The passion of flamenco dance is both undeniable and indescribable.
It can be found in the eye of the dancer, or the stomp of a heel. It can be seen in the sharp twirl of a long, ruffled train dress or the click of castanets. It can carry you to another place and time and make you open your eyes in wonder. It can do all those things, and yet, after watching it for the first time, many people are left speechless and say: “That’s not what I expected.”
And because of comments like that, “there’s a lot of education that needs to be done and a heightening of awareness,” Ramirez said.
That just so happens to be the mission of EntreFlamenco: to promote, share and educate the public about the history and evolution of flamenco culture through music and dance performance.
There could hardly be better ambassadors of the dance. Granjero was born in Jerez de la Frontera, Spain.
Through Ramirez as his interpreter, he said he breathed flamenco from the time he was born, and knew he wanted to be a dancer at the age of 6. He trained in classical Spanish dance, classical ballet and flamenco and at 10 years old, performed for the royal family of Spain as part of the children’s Albarizuela Ballet.
Early in his career, he performed for Queen Elizabeth II of England, the king of Morocco, and heads of state of Poland, Japan, Indonesia, among other countries. In 1995, Granjero became a soloist and choreographer with the world renown Maria Benitez Teatro Flamenco in Santa Fe, N.M.
In his 12 years with the company, he performed in such cities as New York, Los Angeles and Montreal. It was during one of these travels in 1996 that he met Ramirez. They both performed at PBS’ Evening at the Pops with the Boston Symphony Orchestra in the nationally televised “Flamenco! The Passion of Spanish Dance.”
While Granjero hails from the birthplace of flamenco, Ramirez was born in an unlikely setting for dance inspiration – Moline, Ill.
“I know it’s a cliché to say I was born to be a dancer, but it’s true for me,” she said.
At 17, she made her professional debut at the Royal Albert Hall in London, England, and at 18, she earned a dance scholarship to the University of New Mexico.
One of her artistic successes before EntreFlamenco was founding Jornadas Flamencas, an annual flamenco festival in Valencia, Spain. Her resume boasts an impressive list of guest residencies, performances and dance companies in which she was principal female soloist.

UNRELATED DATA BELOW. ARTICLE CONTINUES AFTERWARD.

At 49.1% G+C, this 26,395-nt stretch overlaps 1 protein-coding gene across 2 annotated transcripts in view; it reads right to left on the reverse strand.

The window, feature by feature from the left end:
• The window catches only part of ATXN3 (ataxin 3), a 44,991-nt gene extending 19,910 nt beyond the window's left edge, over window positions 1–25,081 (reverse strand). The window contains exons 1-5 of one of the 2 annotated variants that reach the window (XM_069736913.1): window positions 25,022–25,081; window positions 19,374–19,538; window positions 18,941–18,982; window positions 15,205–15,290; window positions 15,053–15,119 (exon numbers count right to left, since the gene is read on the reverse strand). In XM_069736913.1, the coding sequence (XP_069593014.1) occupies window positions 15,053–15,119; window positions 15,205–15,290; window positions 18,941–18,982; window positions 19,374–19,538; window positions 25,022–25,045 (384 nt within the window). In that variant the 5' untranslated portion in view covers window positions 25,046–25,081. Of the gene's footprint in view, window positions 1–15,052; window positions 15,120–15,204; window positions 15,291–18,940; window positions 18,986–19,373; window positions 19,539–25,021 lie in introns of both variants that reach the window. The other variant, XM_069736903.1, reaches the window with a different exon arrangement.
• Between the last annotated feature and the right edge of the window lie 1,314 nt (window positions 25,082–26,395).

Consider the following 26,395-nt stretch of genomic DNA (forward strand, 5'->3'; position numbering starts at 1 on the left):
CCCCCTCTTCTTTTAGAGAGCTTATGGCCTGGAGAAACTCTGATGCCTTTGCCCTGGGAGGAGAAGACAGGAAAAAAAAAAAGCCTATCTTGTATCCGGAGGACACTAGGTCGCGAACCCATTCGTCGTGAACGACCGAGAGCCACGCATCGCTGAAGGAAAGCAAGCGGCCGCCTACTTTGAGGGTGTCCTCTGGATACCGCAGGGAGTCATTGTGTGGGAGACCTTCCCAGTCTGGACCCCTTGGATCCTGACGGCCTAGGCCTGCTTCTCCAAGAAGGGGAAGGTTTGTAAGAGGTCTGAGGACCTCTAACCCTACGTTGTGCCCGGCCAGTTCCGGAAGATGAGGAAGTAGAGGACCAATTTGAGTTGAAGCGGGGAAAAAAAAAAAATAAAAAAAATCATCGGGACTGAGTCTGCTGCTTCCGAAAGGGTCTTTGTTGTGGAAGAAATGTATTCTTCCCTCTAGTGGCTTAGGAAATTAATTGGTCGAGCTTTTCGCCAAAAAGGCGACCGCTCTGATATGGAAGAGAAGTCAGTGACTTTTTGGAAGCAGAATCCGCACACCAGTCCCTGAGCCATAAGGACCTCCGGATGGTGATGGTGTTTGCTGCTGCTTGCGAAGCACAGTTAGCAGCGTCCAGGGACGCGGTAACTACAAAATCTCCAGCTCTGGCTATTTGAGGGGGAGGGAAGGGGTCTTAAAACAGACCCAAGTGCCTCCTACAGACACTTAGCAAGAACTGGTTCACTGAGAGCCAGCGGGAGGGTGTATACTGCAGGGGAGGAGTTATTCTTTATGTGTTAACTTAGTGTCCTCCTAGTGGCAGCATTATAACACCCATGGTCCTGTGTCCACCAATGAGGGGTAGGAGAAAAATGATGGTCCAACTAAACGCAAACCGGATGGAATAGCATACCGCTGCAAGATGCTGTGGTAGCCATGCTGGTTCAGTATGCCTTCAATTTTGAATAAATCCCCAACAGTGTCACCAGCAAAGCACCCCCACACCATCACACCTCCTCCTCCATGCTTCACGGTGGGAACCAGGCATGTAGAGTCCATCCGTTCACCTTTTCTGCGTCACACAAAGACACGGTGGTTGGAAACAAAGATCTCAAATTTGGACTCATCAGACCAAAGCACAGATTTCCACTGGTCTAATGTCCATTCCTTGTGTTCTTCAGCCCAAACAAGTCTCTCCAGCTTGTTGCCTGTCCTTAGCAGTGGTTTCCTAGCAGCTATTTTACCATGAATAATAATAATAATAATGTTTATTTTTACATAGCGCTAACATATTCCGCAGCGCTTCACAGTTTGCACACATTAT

Indeed, Moline seems a world away for the accomplished dancer.
“Flamenco is very peculiar,” Granjero admitted. “It is one of the most difficult disciplines in music and dance. Learning it is never-ending. It’s continuously evolving and that’s what maintains the spirit. It keeps it fresh and new. It’s a live, living culture that keeps moving.”
An art form since the 18th century, flamenco is not just dance. It’s also song and guitar, and each stand on their own merit. Interestingly, flamenco dance is never performed to recorded music.
With their wealth of experience, Granjero and Ramirez can be likened to flamenco royalty in San Antonio.
“We’re very happy and proud of what we’ve accomplished here in five years,” Granjero said. “But in terms of what our goals are, we feel very alone. The city of San Antonio hasn’t made a big effort in supporting arts and culture. It’s a pity that with the focus on the Alamo and cultural tourism that there hasn’t been more emphasis on the performing arts.”
When EntreFlamenco first moved to San Antonio in 2009, the company started in humble beginnings in a duplex on Hillcrest Avenue. They outgrew the space in a year. While their present location fits their needs, it’s not in an ideal area – a nondescript office park on Bandera Road.
“Ideally, we would like to be downtown,” Ramirez said.